As 2019 U.S. measles cases top 1,000, do you need a booster?

Hand in plastic glove holding a small bottle of M-M-R Measles, Mumps and Rubella Virus Vaccine and a syringe

The number of measles cases in the United States recently topped 1,000, making it the greatest number of cases in a single year in nearly three decades and the most since the disease was eliminated from this country in 2000.

Bar chart showing the US measles case numbers from 2010 to 2019, title "US measles cases surge". 2010 had 63 cases; 2011 had 220; 2012 had 55; 2013 had 187; 2014 had 667; 2015 had 188; 2016 had 86; 2017 had 120; 2018 had 372. 2019 had 1,001.

Measles is so contagious that if one person has it, up to 90% of the people close to that person who are not immune will also become infected.

The worrying comeback of the disease has many Americans wondering whether they need to be vaccinated…again.

Do adults need a booster?

“People who have received two doses of the measles vaccine are protected for life and do not need a booster shot,” said Dr. Kenneth Sands, the chief infectious disease specialist at HCA Healthcare. “Also, anyone born in the states before 1957 is likely immune since the virus was so common back then. And once you’ve had it, you’re not vulnerable again.”

The measles vaccine is a part of a standard vaccination called MMR, or measles, mumps, and rubella. It’s typically administered in multiple doses during childhood with the recommended first dose around 1 year old and the second dose expected between 4 to 6-years-old.

A female healthcare professional giving a female patient a shot

Am I protected?

Two doses of the measles-mumps-rubella vaccine are about 97% effective in preventing the disease, while one dose is still about 93% effective.

Individuals who have only had one dose of the measles vaccine and those in a high-risk setting – healthcare workers, college students, international travelers or people living in a community that’s in the throes of an outbreak – should consider getting a second vaccine, according to Dr. Sands.

“If anyone is unsure of their measles history, and is concerned about contracting the virus, talk to your healthcare provider about getting a dose of MMR,” said Dr. Sands. “With a few exceptions, there is no harm in getting another shot.”

Who should avoid the M.M.R. vaccine?

People who should not receive the vaccine include pregnant women, people with weakened immune systems or those with medical conditions that complicate recommended immunizations including those undergoing chemotherapy treatment, have severe allergies, cancer or HIV, or a family history of immune system problems.

While the science says a majority of people are protected against measles – only about three out of 100 people who get two doses of the MMR vaccine will still get measles if exposed – the unvaccinated population make-up roughly 90% of the measles cases in the U.S.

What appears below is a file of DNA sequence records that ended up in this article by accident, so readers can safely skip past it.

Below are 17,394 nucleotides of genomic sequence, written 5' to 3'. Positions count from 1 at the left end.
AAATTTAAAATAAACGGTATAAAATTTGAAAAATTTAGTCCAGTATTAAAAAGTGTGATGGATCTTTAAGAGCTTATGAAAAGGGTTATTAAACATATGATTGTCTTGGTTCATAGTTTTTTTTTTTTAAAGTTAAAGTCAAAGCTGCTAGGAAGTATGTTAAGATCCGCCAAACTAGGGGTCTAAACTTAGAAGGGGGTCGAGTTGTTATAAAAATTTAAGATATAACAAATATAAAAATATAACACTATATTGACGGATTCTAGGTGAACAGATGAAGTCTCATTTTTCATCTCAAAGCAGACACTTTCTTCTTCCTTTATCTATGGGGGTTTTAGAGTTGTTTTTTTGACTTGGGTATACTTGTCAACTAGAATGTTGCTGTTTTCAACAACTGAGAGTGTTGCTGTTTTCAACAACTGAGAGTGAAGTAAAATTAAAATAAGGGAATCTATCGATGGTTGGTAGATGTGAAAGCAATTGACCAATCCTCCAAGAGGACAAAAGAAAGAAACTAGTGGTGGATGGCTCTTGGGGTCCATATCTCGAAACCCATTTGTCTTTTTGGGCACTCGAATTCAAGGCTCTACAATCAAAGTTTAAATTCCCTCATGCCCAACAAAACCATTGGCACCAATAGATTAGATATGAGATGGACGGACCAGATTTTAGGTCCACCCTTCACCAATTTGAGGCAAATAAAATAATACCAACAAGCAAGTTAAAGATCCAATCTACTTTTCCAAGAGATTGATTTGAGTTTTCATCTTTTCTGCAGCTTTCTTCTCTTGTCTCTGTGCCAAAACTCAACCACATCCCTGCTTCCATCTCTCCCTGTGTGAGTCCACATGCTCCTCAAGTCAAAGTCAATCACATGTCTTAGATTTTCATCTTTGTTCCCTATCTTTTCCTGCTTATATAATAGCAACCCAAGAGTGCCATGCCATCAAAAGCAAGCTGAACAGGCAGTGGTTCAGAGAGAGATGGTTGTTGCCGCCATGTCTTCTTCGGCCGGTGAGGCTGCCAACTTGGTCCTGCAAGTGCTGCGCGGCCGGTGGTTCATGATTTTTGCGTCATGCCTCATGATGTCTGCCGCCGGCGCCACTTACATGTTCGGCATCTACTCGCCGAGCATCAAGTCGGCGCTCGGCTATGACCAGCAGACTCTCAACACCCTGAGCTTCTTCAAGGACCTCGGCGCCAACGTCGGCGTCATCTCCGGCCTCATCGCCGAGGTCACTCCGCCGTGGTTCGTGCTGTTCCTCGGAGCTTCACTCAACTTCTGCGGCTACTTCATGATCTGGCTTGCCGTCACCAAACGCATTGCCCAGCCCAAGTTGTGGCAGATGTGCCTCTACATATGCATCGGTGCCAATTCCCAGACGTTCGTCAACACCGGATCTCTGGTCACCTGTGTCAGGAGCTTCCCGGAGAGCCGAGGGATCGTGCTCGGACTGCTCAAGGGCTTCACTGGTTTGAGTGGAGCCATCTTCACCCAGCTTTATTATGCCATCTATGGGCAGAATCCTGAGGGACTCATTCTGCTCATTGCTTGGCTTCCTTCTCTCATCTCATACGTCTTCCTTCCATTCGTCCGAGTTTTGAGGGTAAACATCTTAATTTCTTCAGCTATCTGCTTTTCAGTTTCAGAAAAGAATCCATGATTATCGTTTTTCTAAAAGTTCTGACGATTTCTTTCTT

The bottom line

“Measles is seeing a resurgence due to the spread of misinformation about the recommended vaccinations that are putting the public at risk,” said Dr. Sands. “Parents who are worried about the safety of childhood vaccines should talk to their pediatricians to alleviate any concerns. Getting vaccinated is the safest and most effective way to protect your loved ones from preventable diseases like measles.”

Do you need a booster? Maybe, but not likely.  If you’re not sure that you received two shots, check with your physician. There is a blood test that can confirm your immunity levels.

But the bottom line is this: vaccines save lives.

Visit here for more information about vaccine safety.

Headshot of Kenneth E.F. Sands

Dr. Kenneth E. F. Sands serves as the chief epidemiologist and chief patient safety officer for HCA Healthcare. As a member of the HCA Healthcare Clinical Services Group, he leads enterprise-wide initiatives on health services research, infection prevention, and patient safety. 

About HCA Healthcare

HCA Healthcare, one of the nation's leading providers of healthcare services, is comprised of 183 hospitals and more than 2,300 sites of care, in 20 states and the United Kingdom. Our more than 283,000 colleagues are connected by a single purpose — to give patients healthier tomorrows.

As an enterprise, we recognize the significant responsibility we have as a leading healthcare provider within each of the communities we serve, as well as the opportunity we have to improve the lives of the patients for whom we are entrusted to care. Through the compassion, knowledge and skill of our caregivers, and our ability to leverage our scale and innovative capabilities, HCA Healthcare is in a unique position to play a leading role in the transformation of care.

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